Getting gender into your science means more than “add women and stir”

By Jessica Fehringer, PhD. Gender integration includes consideration of the gender constraints that shape health-seeking behavior and health outcomes for men and women.
Getting gender into your science means more than “add women and stir”

Jessica Fehringer, PhD

By Jessica Fehringer, PhD, MEASURE Evaluation

I’ve worked in research and with researchers for a while, and often I hear people say that it doesn’t make sense to address gender in their research. When we think about science, we think about proving or disproving a hypothesis. In other words, A leads to B —like it or not.

But, we all know that a multitude of structural and social factors — including gender — can influence the processes we follow, from healthcare decision making or dating outside of work, to data collection, analysis, and reporting in our work. Not only is it important to think of gender in relation to the science you’re doing, it is a disservice to your science not to.

I work in the realm of global health. Maybe some researchers have thought that integrating gender into their research is a matter of “add women and stir.” That’s absolutely incorrect — and not just because gender norms affect both women and men. Gender integration must consider the gender constraints that shape health-seeking behavior and health outcomes. But even reaching into other aspects of research design, gender integration must also consider how gender norms may impact data collection, data analysis, and reporting.

For example, just because a family planning activity focuses on data collection with women does not mean it is gender-integrated. A researcher also should consider in activity logistics how gender norms may affect the timing of participant availability, the data collection location one might choose, or who should be interviewing whom. A researcher should consider local gender norms around family planning and address those in the interview guide.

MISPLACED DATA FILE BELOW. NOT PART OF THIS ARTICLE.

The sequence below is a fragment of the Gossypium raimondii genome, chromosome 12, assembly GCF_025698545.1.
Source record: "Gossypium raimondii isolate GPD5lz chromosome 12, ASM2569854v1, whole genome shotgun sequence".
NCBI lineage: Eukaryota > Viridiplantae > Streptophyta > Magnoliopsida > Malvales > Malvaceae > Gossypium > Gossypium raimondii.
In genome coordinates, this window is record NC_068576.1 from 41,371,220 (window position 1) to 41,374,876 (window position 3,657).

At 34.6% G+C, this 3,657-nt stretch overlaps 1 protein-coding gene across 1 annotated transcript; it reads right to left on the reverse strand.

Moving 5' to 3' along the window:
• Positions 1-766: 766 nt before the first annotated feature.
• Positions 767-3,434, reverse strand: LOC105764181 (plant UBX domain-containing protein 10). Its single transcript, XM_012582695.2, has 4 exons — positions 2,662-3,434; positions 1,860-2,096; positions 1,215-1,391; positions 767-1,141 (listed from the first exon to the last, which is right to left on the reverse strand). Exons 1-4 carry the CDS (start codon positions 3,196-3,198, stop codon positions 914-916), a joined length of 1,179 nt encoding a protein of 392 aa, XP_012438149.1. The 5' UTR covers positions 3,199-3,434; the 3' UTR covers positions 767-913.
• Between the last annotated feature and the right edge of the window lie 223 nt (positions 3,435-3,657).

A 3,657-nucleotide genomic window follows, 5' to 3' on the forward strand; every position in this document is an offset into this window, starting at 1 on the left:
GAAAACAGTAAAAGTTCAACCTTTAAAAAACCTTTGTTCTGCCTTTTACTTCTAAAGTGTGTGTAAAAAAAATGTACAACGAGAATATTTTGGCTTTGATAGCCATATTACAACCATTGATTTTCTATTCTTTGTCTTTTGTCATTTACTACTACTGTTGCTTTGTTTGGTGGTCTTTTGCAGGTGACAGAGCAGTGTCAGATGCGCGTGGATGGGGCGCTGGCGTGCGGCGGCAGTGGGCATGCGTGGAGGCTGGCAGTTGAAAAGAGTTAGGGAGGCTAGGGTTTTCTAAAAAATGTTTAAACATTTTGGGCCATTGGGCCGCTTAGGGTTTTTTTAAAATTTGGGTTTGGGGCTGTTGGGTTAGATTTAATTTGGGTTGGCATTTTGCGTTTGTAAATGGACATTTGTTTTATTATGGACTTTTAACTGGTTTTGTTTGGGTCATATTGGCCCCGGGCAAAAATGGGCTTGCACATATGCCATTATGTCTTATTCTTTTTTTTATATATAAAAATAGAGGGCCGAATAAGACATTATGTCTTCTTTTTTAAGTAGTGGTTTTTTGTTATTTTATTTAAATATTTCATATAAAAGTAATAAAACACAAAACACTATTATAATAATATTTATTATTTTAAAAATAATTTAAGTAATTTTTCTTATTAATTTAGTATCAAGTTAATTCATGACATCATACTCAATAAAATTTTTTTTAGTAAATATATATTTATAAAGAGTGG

Females are not the only ones negatively affected by gender inequality. For example, norms around what a “real man” is can lead to poor health consequences for men, such as sexual behavior that increases risk of acquiring or transmitting HIV. Male norms sometimes deter men from seeking healthcare and may mean they are unavailable at different times and in different places, based on what the local norms are for male activities.

At my project — MEASURE Evaluation, funded by the United States Agency for International Development (USAID) — health information systems are our focus, especially improving data collection and quality for use in decision making. We’ve discovered gender impacts these information systems in many ways. More health data may be available on women because they are the prime users of health services. However, less data may be available in civil registration and vital statistics, because women are often disadvantaged in the ability to register themselves and their children—which affects the population denominators used for disease surveillance and cause of mortality data, for example. Health information systems can explicitly measure certain gender equity concerns, such as health decision making, couples communication, and gender-based violence. Therefore, these elements should be built into systems. MEASURE Evaluation has published a standard operating procedure  for integrating gender in monitoring, evaluation, and research. The SOP is designed to help program planners and decision makers consider how gender impacts data and programs on family planning, HIV/AIDS, orphans and vulnerable children, emerging infectious diseases, tuberculosis, and malaria. For a quick look at the considerations on integrating gender, see also a short video in English and French. For more information about MEASURE Evaluation, visit

Republished from Science Speaks.

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